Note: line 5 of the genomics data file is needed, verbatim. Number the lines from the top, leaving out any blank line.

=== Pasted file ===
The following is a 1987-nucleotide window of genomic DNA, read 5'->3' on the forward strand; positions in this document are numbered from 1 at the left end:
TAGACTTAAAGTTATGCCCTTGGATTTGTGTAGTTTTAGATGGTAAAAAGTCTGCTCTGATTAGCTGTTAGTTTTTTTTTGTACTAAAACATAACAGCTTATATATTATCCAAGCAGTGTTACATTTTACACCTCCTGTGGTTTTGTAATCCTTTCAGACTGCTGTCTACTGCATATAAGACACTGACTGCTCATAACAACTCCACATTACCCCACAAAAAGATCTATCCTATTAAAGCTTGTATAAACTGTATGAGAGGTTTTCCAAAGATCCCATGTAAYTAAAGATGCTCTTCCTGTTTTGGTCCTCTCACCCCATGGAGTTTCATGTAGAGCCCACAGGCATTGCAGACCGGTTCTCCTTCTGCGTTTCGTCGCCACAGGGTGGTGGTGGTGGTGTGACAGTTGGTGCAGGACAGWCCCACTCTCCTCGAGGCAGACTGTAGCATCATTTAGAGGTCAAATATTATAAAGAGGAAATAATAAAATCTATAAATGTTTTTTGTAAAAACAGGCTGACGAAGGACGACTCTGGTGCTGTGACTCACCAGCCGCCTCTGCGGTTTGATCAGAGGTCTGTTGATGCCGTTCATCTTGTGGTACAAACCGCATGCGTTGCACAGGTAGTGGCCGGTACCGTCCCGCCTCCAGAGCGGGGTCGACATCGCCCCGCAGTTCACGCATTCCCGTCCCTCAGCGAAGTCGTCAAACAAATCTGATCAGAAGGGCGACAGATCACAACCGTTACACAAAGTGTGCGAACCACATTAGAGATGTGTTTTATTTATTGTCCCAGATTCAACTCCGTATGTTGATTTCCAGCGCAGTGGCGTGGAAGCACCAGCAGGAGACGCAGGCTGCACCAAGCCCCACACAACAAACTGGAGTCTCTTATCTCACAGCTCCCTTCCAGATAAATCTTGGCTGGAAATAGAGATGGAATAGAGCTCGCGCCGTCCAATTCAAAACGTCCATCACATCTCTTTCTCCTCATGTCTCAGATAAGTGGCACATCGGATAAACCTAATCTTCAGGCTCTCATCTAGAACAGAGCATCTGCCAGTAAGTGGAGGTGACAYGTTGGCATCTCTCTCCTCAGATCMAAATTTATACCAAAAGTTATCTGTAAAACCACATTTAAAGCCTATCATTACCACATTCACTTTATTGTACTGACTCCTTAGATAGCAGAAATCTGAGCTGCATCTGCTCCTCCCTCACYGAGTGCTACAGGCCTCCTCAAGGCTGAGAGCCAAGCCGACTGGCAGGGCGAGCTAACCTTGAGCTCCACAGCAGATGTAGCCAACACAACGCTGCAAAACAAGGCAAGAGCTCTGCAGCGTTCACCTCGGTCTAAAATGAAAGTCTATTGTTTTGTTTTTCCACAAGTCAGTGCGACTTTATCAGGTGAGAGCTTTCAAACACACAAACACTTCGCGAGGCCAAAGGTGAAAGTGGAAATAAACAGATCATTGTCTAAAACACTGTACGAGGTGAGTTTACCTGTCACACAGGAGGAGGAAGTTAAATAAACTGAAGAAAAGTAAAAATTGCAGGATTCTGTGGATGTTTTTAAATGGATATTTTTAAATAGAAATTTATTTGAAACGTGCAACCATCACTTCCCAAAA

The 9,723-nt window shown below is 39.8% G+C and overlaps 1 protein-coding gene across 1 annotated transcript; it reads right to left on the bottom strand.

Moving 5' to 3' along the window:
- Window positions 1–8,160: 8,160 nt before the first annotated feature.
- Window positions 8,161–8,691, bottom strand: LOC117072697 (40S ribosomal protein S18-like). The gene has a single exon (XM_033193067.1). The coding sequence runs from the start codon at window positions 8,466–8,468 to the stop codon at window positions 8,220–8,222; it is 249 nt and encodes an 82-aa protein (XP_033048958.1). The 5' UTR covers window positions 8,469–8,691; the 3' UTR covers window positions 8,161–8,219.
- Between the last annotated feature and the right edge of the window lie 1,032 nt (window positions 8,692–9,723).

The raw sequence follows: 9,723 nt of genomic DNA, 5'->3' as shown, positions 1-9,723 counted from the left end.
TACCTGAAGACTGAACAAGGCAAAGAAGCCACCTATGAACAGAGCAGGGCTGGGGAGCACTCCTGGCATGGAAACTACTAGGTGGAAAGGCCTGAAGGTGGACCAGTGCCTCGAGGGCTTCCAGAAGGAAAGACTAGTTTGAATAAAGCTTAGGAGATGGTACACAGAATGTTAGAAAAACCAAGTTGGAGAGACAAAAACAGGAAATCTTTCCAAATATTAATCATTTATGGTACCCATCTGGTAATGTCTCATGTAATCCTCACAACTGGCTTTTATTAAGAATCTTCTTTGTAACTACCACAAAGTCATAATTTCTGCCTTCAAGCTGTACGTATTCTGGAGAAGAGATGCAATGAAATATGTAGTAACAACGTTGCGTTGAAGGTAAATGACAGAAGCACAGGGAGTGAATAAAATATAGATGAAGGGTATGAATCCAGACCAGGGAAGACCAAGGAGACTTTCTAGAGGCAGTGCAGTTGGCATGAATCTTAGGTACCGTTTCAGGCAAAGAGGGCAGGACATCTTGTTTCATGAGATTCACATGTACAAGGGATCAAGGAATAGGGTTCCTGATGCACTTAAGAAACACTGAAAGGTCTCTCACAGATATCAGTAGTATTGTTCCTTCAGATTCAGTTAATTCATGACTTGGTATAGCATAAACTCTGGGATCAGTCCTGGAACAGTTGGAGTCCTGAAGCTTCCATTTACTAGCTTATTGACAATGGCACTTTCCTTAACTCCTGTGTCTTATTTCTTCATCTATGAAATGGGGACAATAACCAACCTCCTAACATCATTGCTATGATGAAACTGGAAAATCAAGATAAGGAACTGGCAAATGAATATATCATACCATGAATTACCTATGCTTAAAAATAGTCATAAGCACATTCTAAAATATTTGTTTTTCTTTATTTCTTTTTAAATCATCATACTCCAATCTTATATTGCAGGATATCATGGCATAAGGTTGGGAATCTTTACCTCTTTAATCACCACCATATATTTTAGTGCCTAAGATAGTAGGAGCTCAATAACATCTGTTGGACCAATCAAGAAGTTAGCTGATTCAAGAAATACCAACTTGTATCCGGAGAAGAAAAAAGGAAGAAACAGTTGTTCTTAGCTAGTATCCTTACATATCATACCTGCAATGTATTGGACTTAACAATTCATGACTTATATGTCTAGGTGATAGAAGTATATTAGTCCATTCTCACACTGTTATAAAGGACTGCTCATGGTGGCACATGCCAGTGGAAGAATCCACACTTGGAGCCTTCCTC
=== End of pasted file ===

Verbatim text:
- Window positions 1–8,160: 8,160 nt before the first annotated feature.